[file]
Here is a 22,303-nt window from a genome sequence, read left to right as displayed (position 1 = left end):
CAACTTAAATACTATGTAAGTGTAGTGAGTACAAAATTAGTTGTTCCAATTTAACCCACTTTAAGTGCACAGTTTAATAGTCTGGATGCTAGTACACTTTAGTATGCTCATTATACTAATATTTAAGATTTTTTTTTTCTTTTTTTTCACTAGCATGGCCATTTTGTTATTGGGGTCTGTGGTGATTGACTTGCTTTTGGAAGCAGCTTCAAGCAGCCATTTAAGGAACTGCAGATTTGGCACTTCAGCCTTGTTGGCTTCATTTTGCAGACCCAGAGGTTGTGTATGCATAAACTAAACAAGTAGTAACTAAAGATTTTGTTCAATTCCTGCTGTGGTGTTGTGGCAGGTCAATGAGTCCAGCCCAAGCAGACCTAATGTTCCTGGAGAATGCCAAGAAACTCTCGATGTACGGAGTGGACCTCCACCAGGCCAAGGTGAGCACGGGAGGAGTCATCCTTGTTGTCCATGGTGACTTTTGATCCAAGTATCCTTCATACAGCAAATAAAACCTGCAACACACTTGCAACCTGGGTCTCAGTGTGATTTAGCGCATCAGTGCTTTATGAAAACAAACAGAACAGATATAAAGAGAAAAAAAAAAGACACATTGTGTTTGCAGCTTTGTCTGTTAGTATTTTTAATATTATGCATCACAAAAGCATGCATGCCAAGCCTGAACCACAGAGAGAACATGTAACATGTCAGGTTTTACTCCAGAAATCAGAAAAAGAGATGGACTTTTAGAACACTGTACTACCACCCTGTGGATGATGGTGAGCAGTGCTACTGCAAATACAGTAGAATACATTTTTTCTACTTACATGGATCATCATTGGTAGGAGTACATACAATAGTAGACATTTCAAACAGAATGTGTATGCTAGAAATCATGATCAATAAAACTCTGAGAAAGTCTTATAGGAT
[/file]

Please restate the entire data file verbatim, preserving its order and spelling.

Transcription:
Here is a 22,303-nt window from a genome sequence, read left to right as displayed (position 1 = left end):
CAACTTAAATACTATGTAAGTGTAGTGAGTACAAAATTAGTTGTTCCAATTTAACCCACTTTAAGTGCACAGTTTAATAGTCTGGATGCTAGTACACTTTAGTATGCTCATTATACTAATATTTAAGATTTTTTTTTTCTTTTTTTTCACTAGCATGGCCATTTTGTTATTGGGGTCTGTGGTGATTGACTTGCTTTTGGAAGCAGCTTCAAGCAGCCATTTAAGGAACTGCAGATTTGGCACTTCAGCCTTGTTGGCTTCATTTTGCAGACCCAGAGGTTGTGTATGCATAAACTAAACAAGTAGTAACTAAAGATTTTGTTCAATTCCTGCTGTGGTGTTGTGGCAGGTCAATGAGTCCAGCCCAAGCAGACCTAATGTTCCTGGAGAATGCCAAGAAACTCTCGATGTACGGAGTGGACCTCCACCAGGCCAAGGTGAGCACGGGAGGAGTCATCCTTGTTGTCCATGGTGACTTTTGATCCAAGTATCCTTCATACAGCAAATAAAACCTGCAACACACTTGCAACCTGGGTCTCAGTGTGATTTAGCGCATCAGTGCTTTATGAAAACAAACAGAACAGATATAAAGAGAAAAAAAAAAGACACATTGTGTTTGCAGCTTTGTCTGTTAGTATTTTTAATATTATGCATCACAAAAGCATGCATGCCAAGCCTGAACCACAGAGAGAACATGTAACATGTCAGGTTTTACTCCAGAAATCAGAAAAAGAGATGGACTTTTAGAACACTGTACTACCACCCTGTGGATGATGGTGAGCAGTGCTACTGCAAATACAGTAGAATACATTTTTTCTACTTACATGGATCATCATTGGTAGGAGTACATACAATAGTAGACATTTCAAACAGAATGTGTATGCTAGAAATCATGATCAATAAAACTCTGAGAAAGTCTTATAGGAT